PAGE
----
4. Miami: The Dolphins, now losers of 11 out of 12 at home following last week’s 23-13 defeat to the Texans, got a 12-of-30, 170-yard game out of quarterback Chad Henne while newly acquired, “feature back” Reggie Bush rolled up a whopping 18 yards on just six carries and caught one whole pass for three yards. After the game, coach Tony Sparano confessed that he, “has no answers.” Sparano will not last the entire season and you can mark it, dude.

5. Minnesota: After pissing away a 17-7 halftime lead in their Week 1 loss, the Vikings pissed away a 17-0 halftime lead in their Week 2 loss, a brutal 24-20 defeat at the hands of the Bucs. Coach Leslie Frazier is now 3-5 as a head coach and proved his incompetence by having star receiver Percy Harvin sit for more than half his team’s offensive snaps despite catching seven passes for 76 yards.

What’s Trendy

– Josh Freeman, Bucs: Now through 26 NFL games, Freeman can boast a fourth quarter comeback in eight of them after last week’s win over Minnesota. Tampa was outgained 284-62 in the first half of that game, but Freeman finished up going 15-of-20 for 191 yards and a TD after halftime.

– Andy Dalton, Bengals: Cincinnati may not need Carson Palmer back now that it has Dalton, a rookie out of TCU. In his second career start, Dalton was 27-of-41 for 332 yards and two TDs with a 107 passer rating in close loss at Denver. What they do need, yet again, is the number of a good lawyer after receiver Jerome Simpson was detained and suspected of housing a pot distribution ring when 8.5 pounds of weed found to be delivered to his home.

– The Titans: After nearly pulling out a road win over Jacksonville in Week 1, Tennessee overpowered the Ravens 26-13 behind Hasselbeck’s best game in ages (30-of-42, 358 yards, one TD). The real story for the Titans, though, is receiver Kenny Britt, who had nine catches for 135 yards and a score against Baltimore, and has 14 catches for 271 yards and three scores through his first two games.

What’s Not

– Dunta Robinson, Falcons: Last season, Robinson became a poster boy for the league’s new safety rules for receivers after launching himself head first and spearing Eagles receiver DeSean Jackson, causing one of the more scary looking injuries of the year. Robinson was fined $50,000 for that hit, so he followed it up in his next game against the Eagles, this past Sunday night, by doing virtually the same thing to another Philly receiver, Jeremy Maclin. After the game, Robinson, knucklehead that he is, complained about being called for a penalty  on the play, saying he though the hit was legal, even though he clearly led with the crown of his helmet and had his arms at his side the whole time, just like when he hit Jackson. We don’t really curse that much here at Patriots Daily, but in this case, who cares? Dunta Robinson is an asshole.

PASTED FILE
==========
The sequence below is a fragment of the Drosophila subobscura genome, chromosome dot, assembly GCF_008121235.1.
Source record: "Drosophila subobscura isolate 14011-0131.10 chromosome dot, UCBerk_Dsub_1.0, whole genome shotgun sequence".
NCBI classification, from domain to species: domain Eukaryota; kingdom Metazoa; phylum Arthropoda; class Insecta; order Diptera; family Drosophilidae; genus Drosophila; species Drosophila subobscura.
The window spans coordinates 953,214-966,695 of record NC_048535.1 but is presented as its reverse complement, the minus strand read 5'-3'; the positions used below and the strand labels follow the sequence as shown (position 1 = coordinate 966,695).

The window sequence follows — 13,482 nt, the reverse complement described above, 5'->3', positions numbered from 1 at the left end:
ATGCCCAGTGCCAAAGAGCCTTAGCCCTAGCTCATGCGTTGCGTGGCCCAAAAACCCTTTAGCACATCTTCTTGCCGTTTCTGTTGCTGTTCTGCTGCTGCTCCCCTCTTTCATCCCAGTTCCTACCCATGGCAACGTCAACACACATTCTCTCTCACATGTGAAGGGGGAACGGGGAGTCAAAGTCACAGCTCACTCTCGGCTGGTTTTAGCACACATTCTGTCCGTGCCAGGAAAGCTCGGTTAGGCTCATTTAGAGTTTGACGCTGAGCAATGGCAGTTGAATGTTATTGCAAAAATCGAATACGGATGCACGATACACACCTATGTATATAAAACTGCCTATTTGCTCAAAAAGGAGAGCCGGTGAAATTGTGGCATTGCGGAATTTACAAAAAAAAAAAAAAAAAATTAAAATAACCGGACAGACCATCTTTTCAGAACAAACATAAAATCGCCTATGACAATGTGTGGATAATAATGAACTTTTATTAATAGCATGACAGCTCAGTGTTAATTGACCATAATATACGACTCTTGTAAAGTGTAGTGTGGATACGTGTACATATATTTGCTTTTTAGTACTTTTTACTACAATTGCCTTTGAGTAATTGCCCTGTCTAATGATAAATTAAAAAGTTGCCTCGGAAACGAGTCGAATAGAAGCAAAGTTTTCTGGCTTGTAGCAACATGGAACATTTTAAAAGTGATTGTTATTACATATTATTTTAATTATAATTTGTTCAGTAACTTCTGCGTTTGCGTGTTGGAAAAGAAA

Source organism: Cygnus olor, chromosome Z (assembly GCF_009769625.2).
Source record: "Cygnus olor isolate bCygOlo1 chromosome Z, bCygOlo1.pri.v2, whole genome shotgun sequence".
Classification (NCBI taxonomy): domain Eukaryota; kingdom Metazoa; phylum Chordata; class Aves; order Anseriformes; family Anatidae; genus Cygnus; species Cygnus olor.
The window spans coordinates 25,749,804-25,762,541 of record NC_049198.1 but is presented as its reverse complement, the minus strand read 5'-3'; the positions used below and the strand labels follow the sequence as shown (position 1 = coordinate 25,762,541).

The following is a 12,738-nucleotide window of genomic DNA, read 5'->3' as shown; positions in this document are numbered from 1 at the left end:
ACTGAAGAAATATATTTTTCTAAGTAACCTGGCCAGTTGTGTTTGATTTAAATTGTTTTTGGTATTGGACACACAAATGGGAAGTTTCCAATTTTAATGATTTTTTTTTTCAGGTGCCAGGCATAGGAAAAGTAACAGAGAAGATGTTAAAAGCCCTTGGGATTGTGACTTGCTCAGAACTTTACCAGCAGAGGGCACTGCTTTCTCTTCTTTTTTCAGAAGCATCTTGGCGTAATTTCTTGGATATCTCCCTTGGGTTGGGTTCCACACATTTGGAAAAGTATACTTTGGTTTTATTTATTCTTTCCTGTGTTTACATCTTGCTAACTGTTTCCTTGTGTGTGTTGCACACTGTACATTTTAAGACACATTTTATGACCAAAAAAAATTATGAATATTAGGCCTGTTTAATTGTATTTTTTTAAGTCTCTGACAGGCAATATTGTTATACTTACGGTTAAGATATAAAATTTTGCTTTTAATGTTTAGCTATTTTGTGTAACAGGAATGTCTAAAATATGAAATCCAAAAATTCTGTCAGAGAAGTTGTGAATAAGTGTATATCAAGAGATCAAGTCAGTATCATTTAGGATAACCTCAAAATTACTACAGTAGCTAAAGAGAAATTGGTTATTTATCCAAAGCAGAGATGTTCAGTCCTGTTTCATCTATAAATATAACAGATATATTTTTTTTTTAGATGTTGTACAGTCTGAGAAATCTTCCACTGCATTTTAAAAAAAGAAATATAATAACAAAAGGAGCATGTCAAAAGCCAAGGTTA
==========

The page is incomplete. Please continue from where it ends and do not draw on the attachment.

– Mike Martz, Bears: In their 30-13 loss to New Orleans, the Bears called 52 pass plays against 11 run plays. Quarterback Jay Cutler was sacked six times and hit or knocked down 16 more. Martz, notorious for years for calling such lopsided games as offensive coordinator and head coach of the Rams as well as OC of San Francisco, Detroit and now Chicago, at least took responsibility, saying, “If you’re looking for blame, blame me. I did a poor job of coaching and we just didn’t play very well.” Someone should remind Martz that Bears have a lousy offensive line but do have an All-Pro running back in Matt Forte. Otherwise Cutler may not last another month let alone the season.

– Philip Rivers, Chargers: Rivers isn’t here for his overall acumen; he’s an excellent quarterback and he put up big numbers in last week’s loss to the Pats. He’s here because of his record against New England, now 1-5, the win coming against Cassel in 2008, not Brady. And while we’re here, the Boston Herald’s assertion last Sunday that with Peyton Manning down, Rivers is the new big-name QB rival of Brady, was so stupid, so ill-informed and so poorly conceived that it was borderline irresponsible. When Rivers actually wins a game against the Pats when Brady plays or loses without being behind multiple boneheaded, horribly timed turnovers, or oh I don’t know, wins more than two playoff games in six years, perhaps we can revive the topic.

And finally…

The Patriots are in Buffalo to play the Bills this week and it’s not going to be the walkover you might expect. Bill Belichick owns a 20-2 record in his Pats coaching career against Buffalo and the only games I can remember even being close were the 31-0 thrashing in Week 1 of 2003 (aka the Lawyer Milloy game) and Week 1 two years ago when the Pats scored twice in the last two minutes to eke out a one-point win on Monday Night Football. But this Bills team is different. Or at least it looks different through the season’s first two weeks.

Buffalo is 2-0 and has scored 79 points combined in those two wins. Quarterback Ryan Fitzpatrick, the Harvard alum, has completed more than 63 percent of his passes and seven TDs against just one pick. Running back Fred Jackson has 229 yards and is averaging 6.5 yards per attempt. And in last week’s roller coaster, 38-35 win over Oakland, the Bills, who scored a TD on every second half possession (a first for any team since 2007), they came back from a 21-3 halftime deficit to post the victory. Given the issues the Pats have had on defense not just this season but over the past three, this explosion of points and yards by Buffalo could well prove deadly.

It’s only been two weeks, but Buffalo is atop the AFC East standings along with the Pats and Jets. Not to take anything away from the Bills but their opponents up to this point (the Chiefs and Raiders) don’t scare too many people. A win this week would force the NFL to start taking them seriously for the first time in years. Right now, the line on this game has the Pats as nine-point favorites. Take the Bills and the points.